Print yourself a medication

3 July 2016

Soon, medicines will be printed in 3D in doses precisely adjusted to a given patient’s needs – says Polish pharmacist Justyna Skowyra, co-founder of Printed Health, a portal connecting the world of pharmaceutics with the world of 3D printing technology.

What do physicians think about 3D printing?
Justyna: Currently, 3D printing is a remote concept for many physicians but the situation is changing day by day and further applications are winning physicians’ trust. Thanks to incredible opportunities created by 3D printing, we can improve many medical procedures or create brand new solutions that improve patients’ lives and health.
For now, we are only using 3D printing for special tasks but we expect this to change.

Do older generations of physicians accept these technological novelties?
Justyna: 3D is surely a chance for the younger generation to participate in creating such changes in medicine, which one day will become standard. This makes the huge interest of young medics in 3D printing even more pleasing. Contemporary medicine will be the combining of human sciences with technology to an increasing extent.
Fortunately, young people are receiving more and more support in developing their passions – there are scholarships and special scientific programmes available. I can especially recommend the ADAMED SmartUP educational programme, which offers great scientific support for youth talented in exact and natural science.
Some of them will surely become physicians for whom 3D technology will be part of their everyday life.

Soon, there will be the first conference in Poland, during which new 3D technology solutions for pharmacy will be presented…
Justyna: Today, almost every medication is available in 2-3 different doses. The problem arises when a child or an elderly person, or a patient with central nervous system disorders needs individual treatment. For example, while there is no prednisolone available in 2.5 mg doses, patients must take several tablets or divide them. And sometimes even this solution is not available. This may be highly problematic in therapy.

How can 3D printing change this?
Justyna: The solution I have been working on allows for low-cost production of medication doses for a given patient – e.g. prednisolone in 2.5 mg or even 3.75 mg doses. Currently, the method is still in the study phase, but in a few years we expect every hospital to have laboratories producing 3D-printed medications.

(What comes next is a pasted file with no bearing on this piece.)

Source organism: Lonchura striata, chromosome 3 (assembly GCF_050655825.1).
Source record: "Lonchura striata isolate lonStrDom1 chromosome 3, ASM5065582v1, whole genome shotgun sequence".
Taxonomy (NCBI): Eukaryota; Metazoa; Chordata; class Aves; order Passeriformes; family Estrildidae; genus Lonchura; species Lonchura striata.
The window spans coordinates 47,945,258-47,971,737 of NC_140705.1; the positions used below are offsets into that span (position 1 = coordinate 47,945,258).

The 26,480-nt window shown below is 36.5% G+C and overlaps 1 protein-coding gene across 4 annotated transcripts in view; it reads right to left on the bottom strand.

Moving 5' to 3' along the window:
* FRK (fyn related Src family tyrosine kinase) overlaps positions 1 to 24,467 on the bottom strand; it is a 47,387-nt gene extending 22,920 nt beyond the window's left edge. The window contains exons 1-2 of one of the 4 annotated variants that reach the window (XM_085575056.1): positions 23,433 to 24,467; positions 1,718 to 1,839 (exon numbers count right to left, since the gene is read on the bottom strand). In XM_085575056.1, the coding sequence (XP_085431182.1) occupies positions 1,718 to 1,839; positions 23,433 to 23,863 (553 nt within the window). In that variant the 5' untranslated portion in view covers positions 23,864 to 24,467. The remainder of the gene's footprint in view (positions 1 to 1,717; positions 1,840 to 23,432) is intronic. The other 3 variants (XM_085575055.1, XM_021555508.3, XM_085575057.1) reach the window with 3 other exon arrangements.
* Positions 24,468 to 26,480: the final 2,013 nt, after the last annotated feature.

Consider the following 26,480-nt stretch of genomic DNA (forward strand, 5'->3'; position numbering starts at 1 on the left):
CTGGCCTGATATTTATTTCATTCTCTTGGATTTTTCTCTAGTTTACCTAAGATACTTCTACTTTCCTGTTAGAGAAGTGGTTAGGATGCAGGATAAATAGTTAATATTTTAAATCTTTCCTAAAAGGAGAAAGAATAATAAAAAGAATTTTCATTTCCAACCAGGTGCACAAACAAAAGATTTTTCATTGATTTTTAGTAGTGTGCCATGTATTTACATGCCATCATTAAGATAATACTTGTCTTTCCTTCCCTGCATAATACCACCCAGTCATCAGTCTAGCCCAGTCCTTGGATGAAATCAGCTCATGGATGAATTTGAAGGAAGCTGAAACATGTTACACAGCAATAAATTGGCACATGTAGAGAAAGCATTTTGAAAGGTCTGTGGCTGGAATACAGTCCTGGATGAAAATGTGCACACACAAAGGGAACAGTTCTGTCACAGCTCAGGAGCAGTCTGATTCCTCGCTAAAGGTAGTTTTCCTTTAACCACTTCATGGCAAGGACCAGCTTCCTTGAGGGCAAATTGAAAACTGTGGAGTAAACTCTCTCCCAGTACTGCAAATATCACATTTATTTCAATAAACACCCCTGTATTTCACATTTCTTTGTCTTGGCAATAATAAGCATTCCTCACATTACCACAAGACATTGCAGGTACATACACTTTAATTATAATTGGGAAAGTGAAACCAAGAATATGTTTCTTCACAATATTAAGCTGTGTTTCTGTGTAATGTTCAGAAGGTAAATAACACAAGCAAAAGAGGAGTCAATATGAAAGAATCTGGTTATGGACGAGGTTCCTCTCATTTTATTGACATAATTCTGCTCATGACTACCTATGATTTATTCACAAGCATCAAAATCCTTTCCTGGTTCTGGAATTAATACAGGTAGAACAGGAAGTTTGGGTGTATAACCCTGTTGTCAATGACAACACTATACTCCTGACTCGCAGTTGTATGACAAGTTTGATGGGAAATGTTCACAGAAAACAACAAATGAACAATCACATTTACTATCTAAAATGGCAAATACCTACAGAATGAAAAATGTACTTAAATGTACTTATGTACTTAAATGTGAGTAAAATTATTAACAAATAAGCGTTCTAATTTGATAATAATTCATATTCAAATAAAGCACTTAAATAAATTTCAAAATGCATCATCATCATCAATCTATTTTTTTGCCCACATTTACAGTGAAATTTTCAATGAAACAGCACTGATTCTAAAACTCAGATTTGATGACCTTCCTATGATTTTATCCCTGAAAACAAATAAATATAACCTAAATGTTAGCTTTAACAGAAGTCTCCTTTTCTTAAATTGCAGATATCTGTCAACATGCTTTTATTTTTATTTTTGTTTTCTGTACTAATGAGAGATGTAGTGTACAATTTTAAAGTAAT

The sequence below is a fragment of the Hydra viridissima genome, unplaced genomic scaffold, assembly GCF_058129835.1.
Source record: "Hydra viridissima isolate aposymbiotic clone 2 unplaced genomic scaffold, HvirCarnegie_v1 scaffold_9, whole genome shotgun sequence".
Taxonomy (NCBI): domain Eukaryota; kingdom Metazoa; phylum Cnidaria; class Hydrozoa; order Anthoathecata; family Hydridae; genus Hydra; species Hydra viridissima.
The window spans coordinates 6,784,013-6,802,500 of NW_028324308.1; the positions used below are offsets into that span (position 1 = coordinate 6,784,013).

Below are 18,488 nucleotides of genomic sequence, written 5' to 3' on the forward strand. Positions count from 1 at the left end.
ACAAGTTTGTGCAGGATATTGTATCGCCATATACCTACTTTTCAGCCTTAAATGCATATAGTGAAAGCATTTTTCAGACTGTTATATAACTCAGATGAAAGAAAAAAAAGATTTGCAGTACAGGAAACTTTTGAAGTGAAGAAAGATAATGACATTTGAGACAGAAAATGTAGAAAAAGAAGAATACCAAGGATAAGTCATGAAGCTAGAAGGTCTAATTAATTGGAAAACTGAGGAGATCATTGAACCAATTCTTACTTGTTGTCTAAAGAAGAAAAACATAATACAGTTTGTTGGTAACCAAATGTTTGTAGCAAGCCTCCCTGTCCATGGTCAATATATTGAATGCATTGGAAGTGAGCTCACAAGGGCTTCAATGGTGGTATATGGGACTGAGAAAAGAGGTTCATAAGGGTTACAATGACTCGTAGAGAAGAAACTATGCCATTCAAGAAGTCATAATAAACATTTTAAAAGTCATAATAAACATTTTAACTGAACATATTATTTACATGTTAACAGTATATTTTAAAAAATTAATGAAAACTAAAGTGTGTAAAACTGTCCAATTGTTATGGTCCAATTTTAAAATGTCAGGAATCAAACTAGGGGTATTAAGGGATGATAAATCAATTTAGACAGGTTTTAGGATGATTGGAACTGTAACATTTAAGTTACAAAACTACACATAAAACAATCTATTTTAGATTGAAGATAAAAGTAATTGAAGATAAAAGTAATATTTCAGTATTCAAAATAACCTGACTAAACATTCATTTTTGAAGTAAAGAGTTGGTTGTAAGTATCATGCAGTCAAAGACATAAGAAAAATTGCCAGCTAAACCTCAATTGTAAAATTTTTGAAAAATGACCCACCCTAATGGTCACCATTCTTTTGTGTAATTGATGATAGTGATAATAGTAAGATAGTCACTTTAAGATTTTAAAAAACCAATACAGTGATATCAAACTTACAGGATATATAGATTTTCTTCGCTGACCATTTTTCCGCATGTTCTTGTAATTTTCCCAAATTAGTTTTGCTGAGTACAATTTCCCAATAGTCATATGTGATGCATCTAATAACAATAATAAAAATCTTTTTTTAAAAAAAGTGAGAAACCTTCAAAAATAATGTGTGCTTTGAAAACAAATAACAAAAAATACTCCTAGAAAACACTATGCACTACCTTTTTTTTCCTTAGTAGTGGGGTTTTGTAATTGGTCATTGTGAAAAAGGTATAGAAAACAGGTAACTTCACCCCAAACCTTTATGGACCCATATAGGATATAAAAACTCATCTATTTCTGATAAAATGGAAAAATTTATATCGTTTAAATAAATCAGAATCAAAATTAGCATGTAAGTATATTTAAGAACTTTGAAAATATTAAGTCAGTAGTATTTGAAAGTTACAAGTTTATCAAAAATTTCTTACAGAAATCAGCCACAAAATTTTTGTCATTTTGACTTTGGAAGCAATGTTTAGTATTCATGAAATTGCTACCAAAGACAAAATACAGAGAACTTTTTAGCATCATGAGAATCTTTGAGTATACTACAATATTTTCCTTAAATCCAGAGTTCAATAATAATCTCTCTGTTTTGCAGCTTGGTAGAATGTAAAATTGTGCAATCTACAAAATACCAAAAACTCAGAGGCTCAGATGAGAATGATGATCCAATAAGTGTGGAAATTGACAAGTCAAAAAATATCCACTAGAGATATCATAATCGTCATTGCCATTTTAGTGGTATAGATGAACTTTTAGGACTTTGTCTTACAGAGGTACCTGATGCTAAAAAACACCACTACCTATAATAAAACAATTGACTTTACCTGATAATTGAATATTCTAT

The process of creating the tablets is based on the FDM method that is Fused Deposition Modelling. A polymer containing a known amount of medication is heated and applied, semi-liquid, on the substrate. After the first layer congeals, further layers are applied until the entire 3D object is created. By modifying the size of the tablet, that is by changing the amount of polymer with medication, we can produce medications in different doses.

Together with Effiom Adrian Uman-Ntuk, also a new technologies enthusiast, you created Printed Health.
Effiom: It is probably the only place in the world where 3D technology combines with the world of medicine.
All the media are into three-dimensional techniques, but in a rather general manner, with no particular interest in their application in medicine.
Justyna: The goal of Printed Health is to create an area for sharing knowledge and for discussion between representatives of medicine and experts in print as such. We believe that facilitating experience sharing and the creation of interdisciplinary teams will have a significant impact on further development of medical applications of 3D print, making it grow even faster.

Where exactly is 3D print currently used in medicine?
Effiom: 3D print is used everywhere where an individual approach towards therapy is required.
Skull or heart models help prepare for very complicated surgeries, whereas titanium implants, fitted to the attrition in the patient’s skull, are directly implanted. There are many known applications such as in dentistry: we are talking about solutions that facilitate treatment e.g. scanning and printing a 3D dentition model instead of collecting a classical dental impression. Another application is 3D-printed hands, very popular in the media recently.

Interviewed by: Joanna Jurek (aged 19)
First year Biomedical Sciences student at the Ulster University, Northern Ireland and ADAMED SmartUP Programme Ambassador since 2014. Laureate of the 2014 Intel ISEF Los Angeles competition and of the Innovation Fairs in Croatia and Germany (gold and silver medallist). TEDx Youth 2014 Krakow speaker, and a speaker at the international 2015 P&G “Always like a Girl” programme. Currently, a co-author of the Origami BioBandage project.
Her achievements were described by the Financial Times in 2014.

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